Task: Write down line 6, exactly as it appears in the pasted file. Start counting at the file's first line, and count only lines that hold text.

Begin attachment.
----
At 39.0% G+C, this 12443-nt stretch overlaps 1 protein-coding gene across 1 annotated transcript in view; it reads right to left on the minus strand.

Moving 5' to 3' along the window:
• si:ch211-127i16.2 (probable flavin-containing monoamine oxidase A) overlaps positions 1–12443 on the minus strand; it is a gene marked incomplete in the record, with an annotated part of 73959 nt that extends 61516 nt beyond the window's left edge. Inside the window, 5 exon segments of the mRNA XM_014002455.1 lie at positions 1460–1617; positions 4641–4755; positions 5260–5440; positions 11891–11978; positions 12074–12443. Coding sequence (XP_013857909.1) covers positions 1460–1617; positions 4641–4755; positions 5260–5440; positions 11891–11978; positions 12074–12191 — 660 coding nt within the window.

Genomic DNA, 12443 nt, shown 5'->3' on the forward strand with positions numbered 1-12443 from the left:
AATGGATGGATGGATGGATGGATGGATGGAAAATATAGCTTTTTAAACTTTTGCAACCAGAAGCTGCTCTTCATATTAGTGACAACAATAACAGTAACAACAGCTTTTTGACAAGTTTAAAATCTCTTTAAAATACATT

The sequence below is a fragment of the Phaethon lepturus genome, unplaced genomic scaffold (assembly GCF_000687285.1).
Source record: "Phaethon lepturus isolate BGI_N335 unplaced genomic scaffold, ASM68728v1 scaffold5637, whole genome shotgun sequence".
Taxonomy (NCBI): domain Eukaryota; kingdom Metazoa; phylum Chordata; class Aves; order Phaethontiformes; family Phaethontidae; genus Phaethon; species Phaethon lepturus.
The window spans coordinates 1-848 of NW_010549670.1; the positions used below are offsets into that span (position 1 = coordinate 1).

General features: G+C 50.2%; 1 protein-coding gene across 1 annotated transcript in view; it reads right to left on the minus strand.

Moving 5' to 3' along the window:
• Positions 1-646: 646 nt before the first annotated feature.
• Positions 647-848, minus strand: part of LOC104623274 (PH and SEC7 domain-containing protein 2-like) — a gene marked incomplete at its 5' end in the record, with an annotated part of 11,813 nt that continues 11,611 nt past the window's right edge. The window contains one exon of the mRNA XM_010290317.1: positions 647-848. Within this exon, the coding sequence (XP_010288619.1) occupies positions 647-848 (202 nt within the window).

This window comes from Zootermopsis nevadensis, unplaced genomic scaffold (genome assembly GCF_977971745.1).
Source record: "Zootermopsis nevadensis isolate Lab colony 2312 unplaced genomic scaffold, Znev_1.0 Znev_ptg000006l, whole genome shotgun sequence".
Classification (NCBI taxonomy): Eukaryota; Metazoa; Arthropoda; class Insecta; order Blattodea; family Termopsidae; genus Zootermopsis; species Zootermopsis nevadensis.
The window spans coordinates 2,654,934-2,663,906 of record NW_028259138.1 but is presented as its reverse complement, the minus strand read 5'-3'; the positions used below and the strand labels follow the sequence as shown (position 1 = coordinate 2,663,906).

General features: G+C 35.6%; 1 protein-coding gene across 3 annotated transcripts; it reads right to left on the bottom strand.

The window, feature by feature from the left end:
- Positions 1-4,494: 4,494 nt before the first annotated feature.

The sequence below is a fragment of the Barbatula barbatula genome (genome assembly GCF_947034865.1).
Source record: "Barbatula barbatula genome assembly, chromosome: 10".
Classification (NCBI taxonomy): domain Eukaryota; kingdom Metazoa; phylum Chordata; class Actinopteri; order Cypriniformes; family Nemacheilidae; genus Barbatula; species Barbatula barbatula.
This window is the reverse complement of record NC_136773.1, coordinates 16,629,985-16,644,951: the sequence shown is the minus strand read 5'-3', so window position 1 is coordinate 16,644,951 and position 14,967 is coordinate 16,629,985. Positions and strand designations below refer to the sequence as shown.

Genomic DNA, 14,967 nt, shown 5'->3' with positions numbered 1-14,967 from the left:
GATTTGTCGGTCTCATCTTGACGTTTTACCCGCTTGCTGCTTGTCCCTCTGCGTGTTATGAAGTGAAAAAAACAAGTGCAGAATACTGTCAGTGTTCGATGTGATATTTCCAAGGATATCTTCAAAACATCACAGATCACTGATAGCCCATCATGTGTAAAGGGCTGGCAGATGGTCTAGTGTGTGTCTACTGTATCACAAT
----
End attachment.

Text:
The sequence below is a fragment of the Phaethon lepturus genome, unplaced genomic scaffold (assembly GCF_000687285.1).